Protecting Northern Michigan's ​Water Resources

Conventional Crude Oil vs. Oil Sands Crude Oil

Conventional Crude Oil
Crude oil is liquid petroleum that is found underground. Depending on where it is found and the conditions under which it was formed, crude oil can vary widely in density, viscosity, and sulfur content. Crude oil is processed by oil producing companies to make refined products that we can use, such as gasoline, home heating oil, diesel fuel, aviation gasoline, jet fuels, and kerosene. Each day, the United States uses millions of gallons of crude oil to support our daily lives. A majority of the total crude oil in the world is processed as gasoline. Crude oil can also be processed into chemicals that are used to make a wide variety of products, ranging from clothing to cosmetics to pharmaceuticals.

Crude oil is classified as light, medium, or heavy, which refers to the oil’s relative density based on the American Petroleum Institute (API) Gravity.  The measure reflects how light or heavy a crude oil is compared to water.

In general, if an oil’s API Gravity is greater than 10, it is lighter than water and will float on it.  If an oil’s API Gravity is less than 10, it is heavier than water and will sink.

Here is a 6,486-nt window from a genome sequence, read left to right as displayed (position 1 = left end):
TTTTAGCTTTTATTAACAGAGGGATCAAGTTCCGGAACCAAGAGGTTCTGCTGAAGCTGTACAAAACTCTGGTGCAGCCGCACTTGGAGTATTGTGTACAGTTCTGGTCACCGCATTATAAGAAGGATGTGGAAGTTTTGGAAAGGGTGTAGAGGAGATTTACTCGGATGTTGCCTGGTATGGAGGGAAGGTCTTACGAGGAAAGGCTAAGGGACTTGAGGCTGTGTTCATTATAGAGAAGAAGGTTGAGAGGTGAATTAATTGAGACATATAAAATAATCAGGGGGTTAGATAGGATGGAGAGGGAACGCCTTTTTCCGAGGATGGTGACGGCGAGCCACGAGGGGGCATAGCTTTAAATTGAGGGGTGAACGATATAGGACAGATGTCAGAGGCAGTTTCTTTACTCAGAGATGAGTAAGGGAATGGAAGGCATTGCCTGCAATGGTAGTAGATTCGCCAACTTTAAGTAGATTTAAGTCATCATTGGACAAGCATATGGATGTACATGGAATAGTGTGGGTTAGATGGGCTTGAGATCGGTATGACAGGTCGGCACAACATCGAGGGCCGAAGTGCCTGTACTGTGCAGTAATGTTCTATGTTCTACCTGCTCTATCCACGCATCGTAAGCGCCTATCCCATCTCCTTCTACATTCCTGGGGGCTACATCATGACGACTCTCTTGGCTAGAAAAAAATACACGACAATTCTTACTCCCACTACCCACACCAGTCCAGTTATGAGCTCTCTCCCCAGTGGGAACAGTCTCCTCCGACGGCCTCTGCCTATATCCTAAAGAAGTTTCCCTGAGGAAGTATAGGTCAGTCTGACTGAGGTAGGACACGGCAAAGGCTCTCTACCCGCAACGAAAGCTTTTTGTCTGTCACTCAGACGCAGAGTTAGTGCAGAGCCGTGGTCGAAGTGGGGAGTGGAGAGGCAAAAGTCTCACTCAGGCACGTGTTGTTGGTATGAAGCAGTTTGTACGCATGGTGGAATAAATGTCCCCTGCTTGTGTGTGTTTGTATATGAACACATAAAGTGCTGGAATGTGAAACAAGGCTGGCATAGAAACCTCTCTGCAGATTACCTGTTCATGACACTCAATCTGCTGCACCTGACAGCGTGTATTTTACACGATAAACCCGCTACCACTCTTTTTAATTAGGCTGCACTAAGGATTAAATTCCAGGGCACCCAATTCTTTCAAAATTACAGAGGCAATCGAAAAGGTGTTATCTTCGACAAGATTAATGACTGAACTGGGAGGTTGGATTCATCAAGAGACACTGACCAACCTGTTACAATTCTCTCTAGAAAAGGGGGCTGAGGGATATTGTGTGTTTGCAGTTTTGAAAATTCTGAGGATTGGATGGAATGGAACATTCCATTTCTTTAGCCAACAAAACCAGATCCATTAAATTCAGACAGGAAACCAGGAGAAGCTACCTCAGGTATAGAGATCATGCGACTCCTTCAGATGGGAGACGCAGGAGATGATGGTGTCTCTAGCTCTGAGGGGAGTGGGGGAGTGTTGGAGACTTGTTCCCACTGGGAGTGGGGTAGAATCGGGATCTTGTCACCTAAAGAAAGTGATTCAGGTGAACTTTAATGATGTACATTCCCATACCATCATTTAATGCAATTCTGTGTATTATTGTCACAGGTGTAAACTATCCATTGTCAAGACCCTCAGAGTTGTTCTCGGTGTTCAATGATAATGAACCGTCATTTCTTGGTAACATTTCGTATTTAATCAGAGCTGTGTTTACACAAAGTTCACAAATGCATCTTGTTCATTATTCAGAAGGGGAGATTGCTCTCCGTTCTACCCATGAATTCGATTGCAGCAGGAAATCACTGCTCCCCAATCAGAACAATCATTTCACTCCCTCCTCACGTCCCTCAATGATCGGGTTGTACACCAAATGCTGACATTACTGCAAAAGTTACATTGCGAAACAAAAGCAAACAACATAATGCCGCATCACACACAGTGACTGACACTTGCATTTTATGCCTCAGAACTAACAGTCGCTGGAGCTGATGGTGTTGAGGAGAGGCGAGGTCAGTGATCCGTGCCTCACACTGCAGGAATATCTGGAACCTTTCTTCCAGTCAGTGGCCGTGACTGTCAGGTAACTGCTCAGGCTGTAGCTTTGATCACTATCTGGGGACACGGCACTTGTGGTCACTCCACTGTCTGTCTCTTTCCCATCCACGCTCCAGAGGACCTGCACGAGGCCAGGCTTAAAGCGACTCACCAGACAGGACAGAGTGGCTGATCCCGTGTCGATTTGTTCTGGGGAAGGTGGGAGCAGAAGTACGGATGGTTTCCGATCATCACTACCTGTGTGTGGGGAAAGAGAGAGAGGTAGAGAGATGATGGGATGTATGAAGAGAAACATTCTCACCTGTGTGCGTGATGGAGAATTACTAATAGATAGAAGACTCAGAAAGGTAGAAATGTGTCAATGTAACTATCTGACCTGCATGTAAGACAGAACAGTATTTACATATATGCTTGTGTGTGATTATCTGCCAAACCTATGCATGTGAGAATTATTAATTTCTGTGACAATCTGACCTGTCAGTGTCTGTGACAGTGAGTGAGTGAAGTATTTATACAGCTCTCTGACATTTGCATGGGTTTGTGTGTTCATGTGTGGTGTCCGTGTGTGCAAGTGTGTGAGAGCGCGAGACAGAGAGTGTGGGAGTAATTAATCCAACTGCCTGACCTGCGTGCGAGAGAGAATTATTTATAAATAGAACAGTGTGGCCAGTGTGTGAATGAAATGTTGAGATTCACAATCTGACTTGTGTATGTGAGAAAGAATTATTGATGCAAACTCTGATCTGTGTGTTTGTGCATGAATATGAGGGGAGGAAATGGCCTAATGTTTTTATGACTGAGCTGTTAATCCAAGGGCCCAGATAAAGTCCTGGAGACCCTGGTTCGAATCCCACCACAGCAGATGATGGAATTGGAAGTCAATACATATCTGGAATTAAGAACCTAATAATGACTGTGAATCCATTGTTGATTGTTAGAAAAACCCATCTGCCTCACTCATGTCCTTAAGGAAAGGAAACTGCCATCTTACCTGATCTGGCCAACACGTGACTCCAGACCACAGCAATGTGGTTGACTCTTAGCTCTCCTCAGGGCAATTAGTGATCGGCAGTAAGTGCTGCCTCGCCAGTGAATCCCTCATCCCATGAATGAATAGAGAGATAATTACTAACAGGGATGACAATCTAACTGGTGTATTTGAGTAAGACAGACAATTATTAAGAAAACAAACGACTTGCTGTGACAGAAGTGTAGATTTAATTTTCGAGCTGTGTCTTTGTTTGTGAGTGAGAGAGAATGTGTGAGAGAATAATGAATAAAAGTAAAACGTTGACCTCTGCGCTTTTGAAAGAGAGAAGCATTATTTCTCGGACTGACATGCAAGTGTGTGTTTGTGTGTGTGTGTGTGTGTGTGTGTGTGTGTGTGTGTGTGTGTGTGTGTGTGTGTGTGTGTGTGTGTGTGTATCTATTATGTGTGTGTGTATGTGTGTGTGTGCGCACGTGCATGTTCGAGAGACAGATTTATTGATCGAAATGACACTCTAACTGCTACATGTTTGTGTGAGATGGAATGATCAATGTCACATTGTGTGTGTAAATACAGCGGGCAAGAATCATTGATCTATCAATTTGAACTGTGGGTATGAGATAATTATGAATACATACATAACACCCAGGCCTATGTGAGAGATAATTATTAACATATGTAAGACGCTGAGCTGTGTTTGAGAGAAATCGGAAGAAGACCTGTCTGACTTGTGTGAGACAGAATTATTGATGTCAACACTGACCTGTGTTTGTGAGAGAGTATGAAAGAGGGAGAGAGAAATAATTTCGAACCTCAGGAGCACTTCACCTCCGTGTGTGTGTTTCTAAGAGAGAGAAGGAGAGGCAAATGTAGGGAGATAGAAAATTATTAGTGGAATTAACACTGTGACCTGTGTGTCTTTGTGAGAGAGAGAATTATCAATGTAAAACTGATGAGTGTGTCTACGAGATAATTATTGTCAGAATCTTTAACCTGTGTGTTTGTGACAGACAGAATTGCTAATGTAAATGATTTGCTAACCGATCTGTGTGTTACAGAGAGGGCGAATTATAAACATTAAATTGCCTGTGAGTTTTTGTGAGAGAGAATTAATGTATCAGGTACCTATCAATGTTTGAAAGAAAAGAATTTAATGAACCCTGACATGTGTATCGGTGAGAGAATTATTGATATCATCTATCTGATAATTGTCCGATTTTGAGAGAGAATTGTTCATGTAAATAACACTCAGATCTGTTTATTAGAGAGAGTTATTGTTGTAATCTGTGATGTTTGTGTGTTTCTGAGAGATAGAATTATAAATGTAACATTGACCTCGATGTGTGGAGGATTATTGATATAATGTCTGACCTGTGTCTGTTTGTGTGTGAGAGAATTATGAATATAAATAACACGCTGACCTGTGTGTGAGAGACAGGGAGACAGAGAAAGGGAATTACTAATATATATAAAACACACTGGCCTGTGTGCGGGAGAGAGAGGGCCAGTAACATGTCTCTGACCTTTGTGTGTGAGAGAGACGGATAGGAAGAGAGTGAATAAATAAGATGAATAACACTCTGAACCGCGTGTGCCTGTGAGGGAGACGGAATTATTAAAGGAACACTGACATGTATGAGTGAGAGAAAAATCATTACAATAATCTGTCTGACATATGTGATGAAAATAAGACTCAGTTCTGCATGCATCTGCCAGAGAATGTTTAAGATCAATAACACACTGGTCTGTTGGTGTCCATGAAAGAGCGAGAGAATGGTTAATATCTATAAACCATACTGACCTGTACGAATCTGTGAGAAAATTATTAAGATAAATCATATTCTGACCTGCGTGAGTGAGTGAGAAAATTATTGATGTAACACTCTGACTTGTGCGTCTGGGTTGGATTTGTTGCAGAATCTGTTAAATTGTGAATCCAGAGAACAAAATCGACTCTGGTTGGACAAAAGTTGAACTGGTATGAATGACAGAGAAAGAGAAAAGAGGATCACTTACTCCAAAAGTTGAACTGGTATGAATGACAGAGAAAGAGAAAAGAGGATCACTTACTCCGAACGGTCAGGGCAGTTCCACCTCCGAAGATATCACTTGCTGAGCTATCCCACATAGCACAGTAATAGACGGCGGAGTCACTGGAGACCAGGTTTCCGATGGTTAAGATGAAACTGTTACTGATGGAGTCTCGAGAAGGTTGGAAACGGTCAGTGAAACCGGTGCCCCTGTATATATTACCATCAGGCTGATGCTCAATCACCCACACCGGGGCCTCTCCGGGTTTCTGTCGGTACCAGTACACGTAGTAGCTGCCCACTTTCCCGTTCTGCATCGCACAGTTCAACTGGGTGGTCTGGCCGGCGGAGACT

Spill responders have a different classification of oil types based on how they react in the environment when spilled and how they are cleaned up.  This classification can be reviewed on the Spill Response page.
Oil Sands Crude
The term oil sands refers to a particular type of nonconventional oil deposit that is found throughout the world.  Oil sands, sometimes referred to as tar sands, is a mixture of sand, clay, other minerals, water, and bitumen.  The bitumen is a form of crude oil that can be separated out from the mixture.  In its natural state, it is very dense and highly viscous.  In order to transport the oil sands, the natural bitumen is processed or diluted.  There are three categories of processed/diluted bitumen:

  • Upgraded bitumen or synthetic crude oil (SCO) – produced from bitumen at a refinery that turns the heavy oil into a lighter material.
  • Diluted bitumen (Dilbit) – bitumen that is blended with lighter products, typically natural gas condensates.  Typically, the blend is 25-30% condensate and 70-75% bitumen.
  • Synthetic bitumen (Synbit) – a combination of bitumen and SCO, resulting in a product that closely resembles conventional crude oil.

Alberta, Canada has one of the largest oil sands deposits in the world.  In 2012, the U.S. imported 438 million barrels of oil sands-derived crude oils.  This was a 125% increase from 2005.